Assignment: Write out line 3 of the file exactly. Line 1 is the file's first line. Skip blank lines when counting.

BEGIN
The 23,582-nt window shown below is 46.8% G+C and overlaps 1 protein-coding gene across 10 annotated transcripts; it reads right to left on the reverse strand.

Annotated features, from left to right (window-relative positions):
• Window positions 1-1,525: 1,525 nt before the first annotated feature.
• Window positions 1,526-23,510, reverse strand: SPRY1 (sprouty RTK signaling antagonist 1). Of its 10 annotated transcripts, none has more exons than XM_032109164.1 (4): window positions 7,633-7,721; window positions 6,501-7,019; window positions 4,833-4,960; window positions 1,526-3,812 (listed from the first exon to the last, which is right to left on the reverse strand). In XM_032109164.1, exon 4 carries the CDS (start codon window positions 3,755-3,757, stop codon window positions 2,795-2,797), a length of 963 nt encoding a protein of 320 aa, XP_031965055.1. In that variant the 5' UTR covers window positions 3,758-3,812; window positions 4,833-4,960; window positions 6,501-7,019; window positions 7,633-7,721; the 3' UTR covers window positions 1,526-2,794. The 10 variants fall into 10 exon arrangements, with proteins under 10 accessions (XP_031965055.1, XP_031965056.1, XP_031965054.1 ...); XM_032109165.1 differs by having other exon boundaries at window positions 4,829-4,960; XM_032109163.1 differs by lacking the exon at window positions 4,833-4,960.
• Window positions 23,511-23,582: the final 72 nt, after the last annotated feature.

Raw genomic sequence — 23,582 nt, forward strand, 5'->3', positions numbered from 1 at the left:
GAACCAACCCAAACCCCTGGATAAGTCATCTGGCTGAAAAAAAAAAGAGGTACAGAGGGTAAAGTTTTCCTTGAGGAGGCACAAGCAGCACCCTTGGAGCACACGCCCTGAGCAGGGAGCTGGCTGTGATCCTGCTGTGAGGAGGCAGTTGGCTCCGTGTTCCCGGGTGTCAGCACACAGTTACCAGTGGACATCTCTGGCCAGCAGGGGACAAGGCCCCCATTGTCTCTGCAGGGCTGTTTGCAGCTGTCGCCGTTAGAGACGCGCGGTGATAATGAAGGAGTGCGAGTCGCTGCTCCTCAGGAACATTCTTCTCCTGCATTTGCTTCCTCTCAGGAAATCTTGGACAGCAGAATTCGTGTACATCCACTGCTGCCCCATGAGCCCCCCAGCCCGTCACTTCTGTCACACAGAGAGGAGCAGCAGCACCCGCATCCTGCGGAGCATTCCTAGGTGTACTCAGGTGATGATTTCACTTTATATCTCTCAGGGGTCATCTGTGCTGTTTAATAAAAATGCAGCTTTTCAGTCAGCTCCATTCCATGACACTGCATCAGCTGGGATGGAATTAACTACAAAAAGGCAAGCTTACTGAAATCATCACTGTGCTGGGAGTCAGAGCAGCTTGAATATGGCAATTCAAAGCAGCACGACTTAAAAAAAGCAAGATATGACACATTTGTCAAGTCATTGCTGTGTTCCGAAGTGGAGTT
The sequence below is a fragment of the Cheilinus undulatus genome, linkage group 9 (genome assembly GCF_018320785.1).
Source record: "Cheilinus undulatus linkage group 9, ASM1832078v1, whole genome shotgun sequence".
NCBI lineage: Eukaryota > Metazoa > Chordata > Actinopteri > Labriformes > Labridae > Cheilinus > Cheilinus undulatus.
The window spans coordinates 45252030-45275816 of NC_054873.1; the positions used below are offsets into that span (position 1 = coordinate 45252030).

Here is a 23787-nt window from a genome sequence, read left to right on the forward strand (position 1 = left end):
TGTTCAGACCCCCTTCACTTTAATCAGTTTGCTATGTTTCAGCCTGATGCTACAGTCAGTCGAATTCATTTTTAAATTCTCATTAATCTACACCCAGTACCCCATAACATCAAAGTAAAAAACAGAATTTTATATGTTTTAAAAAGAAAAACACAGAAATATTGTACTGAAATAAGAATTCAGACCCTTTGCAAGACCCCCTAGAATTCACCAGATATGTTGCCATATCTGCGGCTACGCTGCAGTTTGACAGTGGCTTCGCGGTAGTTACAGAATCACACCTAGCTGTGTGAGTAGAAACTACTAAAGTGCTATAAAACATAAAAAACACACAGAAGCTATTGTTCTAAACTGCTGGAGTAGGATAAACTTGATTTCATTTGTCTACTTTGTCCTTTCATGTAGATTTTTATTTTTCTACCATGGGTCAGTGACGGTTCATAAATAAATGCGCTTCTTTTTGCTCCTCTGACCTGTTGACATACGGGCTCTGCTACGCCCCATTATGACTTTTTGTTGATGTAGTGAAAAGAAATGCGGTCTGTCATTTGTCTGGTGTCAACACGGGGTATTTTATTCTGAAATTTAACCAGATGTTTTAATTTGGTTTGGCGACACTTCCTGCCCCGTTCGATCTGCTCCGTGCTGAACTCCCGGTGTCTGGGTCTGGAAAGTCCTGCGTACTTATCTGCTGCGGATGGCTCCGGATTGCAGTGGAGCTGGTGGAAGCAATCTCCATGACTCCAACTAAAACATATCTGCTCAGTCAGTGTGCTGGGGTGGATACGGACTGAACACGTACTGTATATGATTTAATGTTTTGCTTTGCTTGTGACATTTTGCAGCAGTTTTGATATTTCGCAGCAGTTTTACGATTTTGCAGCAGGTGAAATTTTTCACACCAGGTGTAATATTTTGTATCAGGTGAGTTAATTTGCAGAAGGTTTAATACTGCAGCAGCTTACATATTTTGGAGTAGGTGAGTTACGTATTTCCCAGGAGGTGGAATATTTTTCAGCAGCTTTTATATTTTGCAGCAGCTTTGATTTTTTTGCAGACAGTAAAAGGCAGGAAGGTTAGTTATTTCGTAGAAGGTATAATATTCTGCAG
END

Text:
• Window positions 1-1,525: 1,525 nt before the first annotated feature.